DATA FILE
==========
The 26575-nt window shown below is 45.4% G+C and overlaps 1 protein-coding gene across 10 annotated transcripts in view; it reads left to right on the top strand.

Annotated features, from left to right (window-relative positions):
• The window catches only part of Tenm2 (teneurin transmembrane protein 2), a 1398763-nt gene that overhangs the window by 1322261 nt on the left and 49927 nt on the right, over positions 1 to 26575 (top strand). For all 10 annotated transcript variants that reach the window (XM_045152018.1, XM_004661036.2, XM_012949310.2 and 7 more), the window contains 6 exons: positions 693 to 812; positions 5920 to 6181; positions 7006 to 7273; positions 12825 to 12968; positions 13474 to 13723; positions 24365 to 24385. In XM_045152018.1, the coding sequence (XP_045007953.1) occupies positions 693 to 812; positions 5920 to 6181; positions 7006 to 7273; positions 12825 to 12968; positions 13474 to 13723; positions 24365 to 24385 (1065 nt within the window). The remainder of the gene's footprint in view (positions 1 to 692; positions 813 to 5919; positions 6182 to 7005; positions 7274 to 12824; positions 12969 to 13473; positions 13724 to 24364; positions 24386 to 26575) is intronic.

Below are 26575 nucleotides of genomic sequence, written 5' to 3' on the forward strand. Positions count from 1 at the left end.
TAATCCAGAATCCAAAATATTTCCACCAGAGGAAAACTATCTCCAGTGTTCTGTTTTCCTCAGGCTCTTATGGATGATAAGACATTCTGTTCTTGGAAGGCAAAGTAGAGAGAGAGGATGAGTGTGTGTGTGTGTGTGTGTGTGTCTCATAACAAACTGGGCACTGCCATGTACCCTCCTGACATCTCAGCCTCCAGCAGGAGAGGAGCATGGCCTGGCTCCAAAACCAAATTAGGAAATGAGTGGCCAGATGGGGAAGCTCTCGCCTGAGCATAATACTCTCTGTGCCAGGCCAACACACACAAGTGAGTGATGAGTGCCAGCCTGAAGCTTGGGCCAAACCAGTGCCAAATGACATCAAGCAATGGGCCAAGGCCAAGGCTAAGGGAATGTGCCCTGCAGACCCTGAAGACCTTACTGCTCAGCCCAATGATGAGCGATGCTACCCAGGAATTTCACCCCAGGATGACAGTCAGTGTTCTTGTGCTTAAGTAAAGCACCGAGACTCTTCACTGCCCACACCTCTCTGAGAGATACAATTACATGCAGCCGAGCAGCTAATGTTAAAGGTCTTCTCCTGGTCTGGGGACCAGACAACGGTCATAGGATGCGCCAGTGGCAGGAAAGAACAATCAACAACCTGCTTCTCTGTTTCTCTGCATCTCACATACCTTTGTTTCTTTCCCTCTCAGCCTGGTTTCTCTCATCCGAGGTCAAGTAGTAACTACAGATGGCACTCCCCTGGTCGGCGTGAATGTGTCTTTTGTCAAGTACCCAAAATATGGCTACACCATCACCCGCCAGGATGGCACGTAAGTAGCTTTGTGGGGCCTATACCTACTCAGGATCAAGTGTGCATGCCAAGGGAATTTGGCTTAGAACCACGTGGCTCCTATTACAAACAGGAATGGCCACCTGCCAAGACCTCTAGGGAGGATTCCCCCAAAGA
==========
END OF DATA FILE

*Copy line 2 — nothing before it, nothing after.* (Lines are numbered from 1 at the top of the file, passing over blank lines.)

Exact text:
Annotated features, from left to right (window-relative positions):